Using the precision based equations for multivariate Normal distributions, the conditional precision and expectation for \(\varvec{z}\) are given by \(\varvec{Q}_{z|y} = \varvec{Q}_z + \varvec{A'} \varvec{Q}_\varepsilon \varvec{A}\) and \(\varvec{\mu }_{z|y} = \varvec{Q}_{z|y}^{-1} \varvec{A'} \varvec{Q}_\varepsilon \varvec{Y}\), where sparse Cholesky factorisation of \(\varvec{Q}_{z|y}\) is used for the linear solve. The elements of \(\varvec{z}\) are automatically reordered to keep the Cholesky factors as sparse as possible. The resulting computational and storage cost for the posterior predictions and multivariate Gaussian likelihood of a spatial Gaussian Markov random field of this type with *K* basis functions is \(\mathcal {O}(K^{3/2})\). Since the direct solver does not take advantage of the stationarity of the model, the same prediction cost would apply to non-stationary models. For larger problems, more easily parallelizable iterative sparse solvers (e.g., multigrid) can be applied, but for the relatively small size of the problem here, the straightforward implementation of a direct solver is likely preferable.

The implementation of the SPDE method used here is based on the R package INLA (Rue et al. 2017), which is aimed at Bayesian inference for latent Gaussian models (in particular Bayesian generalized linear, additive, and mixed models) using integrated nested Laplace approximations (Rue et al. 2009). The parameter optimization for \(\varvec{\phi }=(\phi _{r},\phi _{\sigma },\sigma _\varepsilon ^2)\) uses general numerical log-likelihood derivatives, thus the full Bayesian inference was therefore turned off, leading to an empirical Bayes estimate of the covariance parameters. Most of the running time is still spent on parameter optimization, but using the same parameter estimation technique as for LK, in combination with a purely Gaussian implementation, substantively reduces the total running time even without specialized code for the derivatives.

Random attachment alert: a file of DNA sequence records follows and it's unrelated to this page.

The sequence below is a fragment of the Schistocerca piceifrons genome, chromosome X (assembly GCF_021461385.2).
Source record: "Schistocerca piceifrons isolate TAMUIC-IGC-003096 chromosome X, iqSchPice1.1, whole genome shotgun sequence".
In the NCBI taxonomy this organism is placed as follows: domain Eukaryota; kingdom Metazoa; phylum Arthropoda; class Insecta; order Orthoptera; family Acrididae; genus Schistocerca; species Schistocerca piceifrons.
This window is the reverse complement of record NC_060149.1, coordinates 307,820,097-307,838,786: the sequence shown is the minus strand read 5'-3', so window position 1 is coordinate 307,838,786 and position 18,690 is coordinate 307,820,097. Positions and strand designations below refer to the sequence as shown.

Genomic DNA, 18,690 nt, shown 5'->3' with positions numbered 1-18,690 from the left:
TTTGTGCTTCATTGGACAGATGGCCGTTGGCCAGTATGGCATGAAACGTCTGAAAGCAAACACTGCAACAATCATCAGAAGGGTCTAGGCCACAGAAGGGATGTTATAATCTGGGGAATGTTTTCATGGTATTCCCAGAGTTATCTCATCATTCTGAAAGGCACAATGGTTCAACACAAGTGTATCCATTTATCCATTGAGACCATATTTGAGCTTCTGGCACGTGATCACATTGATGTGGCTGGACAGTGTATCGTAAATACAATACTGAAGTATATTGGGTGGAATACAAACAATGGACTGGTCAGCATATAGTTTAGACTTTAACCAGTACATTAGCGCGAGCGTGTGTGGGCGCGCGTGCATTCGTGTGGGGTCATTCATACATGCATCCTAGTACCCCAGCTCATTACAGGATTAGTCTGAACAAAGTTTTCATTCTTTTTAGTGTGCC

#### 2.3.4 Nearest Neighbor Processes

The nearest neighbor Gaussian process (NNGP) developed in Datta et al. (2016a, b) is defined from the conditional specification of the joint distribution of the SREs in (2). Let \(w(\varvec{s})\) in (2) follow a mean zero Gaussian process with \(\mathbb {C}(\varvec{s},\varvec{s}') = \sigma ^2_w\rho (\varvec{s},\varvec{s}')\) where \(\rho (\cdot )\) is a positive-definite correlation function. Factoring the joint distribution of \(w(\varvec{s}_1),\dots ,w(\varvec{s}_N)\) into a series of conditional distributions yields that \(w(\varvec{s}_1) = 0+\eta (\varvec{s}_1)\) and

where \(\varvec{w}_{1:(i-1)} = (w(\varvec{s}_1),\dots ,w(\varvec{s}_{i-1}))'\), \(\mathbb {C}(\varvec{s}_1,\varvec{s}_{1:(i-1)}) = (\mathbb {C}(\varvec{s}_i,\varvec{s}_1),\dots ,\mathbb {C}(\varvec{s}_i,\varvec{s}_{i-1})'\), \({\varvec{\Sigma }}_{1:(i-1)} = \mathbb {V}\text {ar}(\varvec{w}_{1:(i-1)})\) and \(\eta \)’s are independent, mean zero, normally distributed random variables. More compactly, (13) is equivalent to \(\varvec{w} = \varvec{A} \varvec{w} + \varvec{\eta }\) where \(\varvec{A} = (a_{ij})\) is a lower triangular matrix with zeroes along the diagonal and \(\varvec{\eta }= (\eta (\varvec{s}_1),\dots ,\eta (\varvec{s}_n))' \sim N(0, \varvec{D})\) with diagonal entries \(\mathbb {C}(\varvec{s}_i,\varvec{s}_i) - \mathbb {C}'(\varvec{s}_1,\varvec{s}_{1:(i-1)}){\varvec{\Sigma }}_{1:(i-1)}^{-1}\mathbb {C}(\varvec{s}_1,\varvec{s}_{1:(i-1)})\). This effectuates a joint distribution \(\varvec{w} \sim N(0, \varvec{\Sigma })\) where \(\varvec{\Sigma }^{-1} = (\varvec{I} - \varvec{A})'\varvec{D} ^ {-1} (\varvec{I} - \varvec{A})\). Furthermore, when predicting for any \(\varvec{s} \notin \{\varvec{s}_1,\dots ,\varvec{s}_N\}\), one can define

similar to (13).

A sparse formulation of \(\varvec{A}\) ensures that evaluating the likelihood of \(\varvec{w}\) (and, hence, of \(\varvec{Y}\)) will be computationally scalable because \({\varvec{\Sigma }}^{-1}\) is sparse. Because spatial covariances decrease with increasing distance, Vecchia (1988) demonstrated that replacing the conditional set \(\varvec{w}_{1:(i-1)}\) by the smaller set of *m* nearest neighbors (in terms of Euclidean distance) of \(\varvec{s}_i\) provides an excellent approximation to the conditional density in (13). Datta et al. (2016a) demonstrated that this is equivalent to \(\varvec{A}\) having at-most *m* nonzero entries in each row (in this study we take \(m=25\)) and thereby corresponds to a proper probability distribution. Similarly, for prediction at a new location \(\varvec{s}\), a sparse \(\varvec{a}(\varvec{s})\) in (14) is constructed based on *m*-nearest neighbors of \(\varvec{s}\) among \(\varvec{s}_1, \dots , \varvec{s}_N\). The resulting Gaussian process is referred to as the Nearest Neighbor Gaussian Process (NNGP). Generalizing the use of nearest neighbors from expedient likelihood evaluations as in Vecchia (1988) and Stein et al. (2004) to the well-defined NNGP on the entire domain enables fully Bayesian inference and coherent recovery of the latent SREs.